We’re often asked how we come across the men we feature in this publication and to be honest, there’s no real formula. it’s a combination of them finding us, word of mouth, and going out of our way to find something, or someone, specific.
During our travels to various sheds and man caves over the past three years, we’ve come across a few soda cans stacked up in corners or along walls, but never anything extensive enough to call a ‘collection’ so to speak. They’ve generally just been additions or afterthoughts among a much bigger space or passion.
We knew there had to be someone, somewhere, who actively searched for and collected these cylindrical drink holders. A couple of Google searches later revealed our initial thought to be correct.
Dave Tanner lives in West Hartford, Connecticut, United States and the focus of his collection remains on rare, older cans, including international and gallon syrup cans. He has a blog dedicated to his wonderful collection of cans and updates followers on his new findings on a regular basis. He’s written a book about soda cans too.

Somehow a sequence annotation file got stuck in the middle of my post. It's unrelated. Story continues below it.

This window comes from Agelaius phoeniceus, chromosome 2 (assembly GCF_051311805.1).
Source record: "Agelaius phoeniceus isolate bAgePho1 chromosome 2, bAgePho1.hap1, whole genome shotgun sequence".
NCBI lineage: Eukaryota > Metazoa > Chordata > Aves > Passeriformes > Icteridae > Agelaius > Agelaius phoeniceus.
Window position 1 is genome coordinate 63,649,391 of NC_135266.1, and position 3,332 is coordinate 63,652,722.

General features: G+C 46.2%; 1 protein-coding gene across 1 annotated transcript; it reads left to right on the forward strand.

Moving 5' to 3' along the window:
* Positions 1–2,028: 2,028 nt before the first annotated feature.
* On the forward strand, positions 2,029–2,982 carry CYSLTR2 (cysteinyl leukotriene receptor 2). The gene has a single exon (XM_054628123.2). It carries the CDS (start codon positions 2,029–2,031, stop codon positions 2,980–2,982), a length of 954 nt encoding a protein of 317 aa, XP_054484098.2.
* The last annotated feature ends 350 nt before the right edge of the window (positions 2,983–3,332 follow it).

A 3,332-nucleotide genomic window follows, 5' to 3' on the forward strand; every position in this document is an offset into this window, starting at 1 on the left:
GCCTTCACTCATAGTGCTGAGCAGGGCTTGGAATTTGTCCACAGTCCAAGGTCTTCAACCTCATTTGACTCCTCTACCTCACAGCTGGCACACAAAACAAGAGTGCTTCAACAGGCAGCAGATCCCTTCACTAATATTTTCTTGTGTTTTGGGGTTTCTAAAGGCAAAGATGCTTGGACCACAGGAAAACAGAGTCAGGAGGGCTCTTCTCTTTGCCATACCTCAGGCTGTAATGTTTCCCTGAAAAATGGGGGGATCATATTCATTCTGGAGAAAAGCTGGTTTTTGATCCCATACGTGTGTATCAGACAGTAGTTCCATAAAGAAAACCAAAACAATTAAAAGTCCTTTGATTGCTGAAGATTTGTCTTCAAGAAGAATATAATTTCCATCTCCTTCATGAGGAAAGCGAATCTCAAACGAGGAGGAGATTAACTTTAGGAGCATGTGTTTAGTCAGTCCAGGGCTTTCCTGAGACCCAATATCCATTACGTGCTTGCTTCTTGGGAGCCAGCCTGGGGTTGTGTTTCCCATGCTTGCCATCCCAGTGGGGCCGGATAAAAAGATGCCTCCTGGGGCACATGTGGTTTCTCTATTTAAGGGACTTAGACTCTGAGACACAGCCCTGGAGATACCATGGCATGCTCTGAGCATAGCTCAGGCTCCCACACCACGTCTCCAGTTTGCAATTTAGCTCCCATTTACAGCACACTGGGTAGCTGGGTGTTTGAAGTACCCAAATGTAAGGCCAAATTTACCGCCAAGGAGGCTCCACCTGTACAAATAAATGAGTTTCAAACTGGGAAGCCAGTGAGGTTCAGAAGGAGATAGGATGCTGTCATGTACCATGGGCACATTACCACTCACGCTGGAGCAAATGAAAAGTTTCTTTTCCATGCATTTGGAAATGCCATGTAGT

We think we found our man.
“I really like the earliest examples from the mid-1950s. To keep the collection size reasonable, I collect only one example from each generation, rather than try to obtain one of every flavour. This also keeps my costs down a bit,” Dave says.
“I have about 75 cone tops from the U.S. and Canada that represent many of the first attempts at canning soda. I have about 625 or so flat and pull top 12oz cans from the US and another 150 10oz cans from the US I also collect older international and gallon syrup cans.”
While soda is deliciously bad for you, the cans themselves are usually thrown out (and hopefully recycled) once their contents have been ingested, but for collectors like Dave, it’s more about the tins themselves than the sugary liquids that they contain; although, he does admit to having a slight caffeine addiction that sees him downing a can at lunch every day. He knows that unlike his can collecting obsession, that habit will have to end eventually.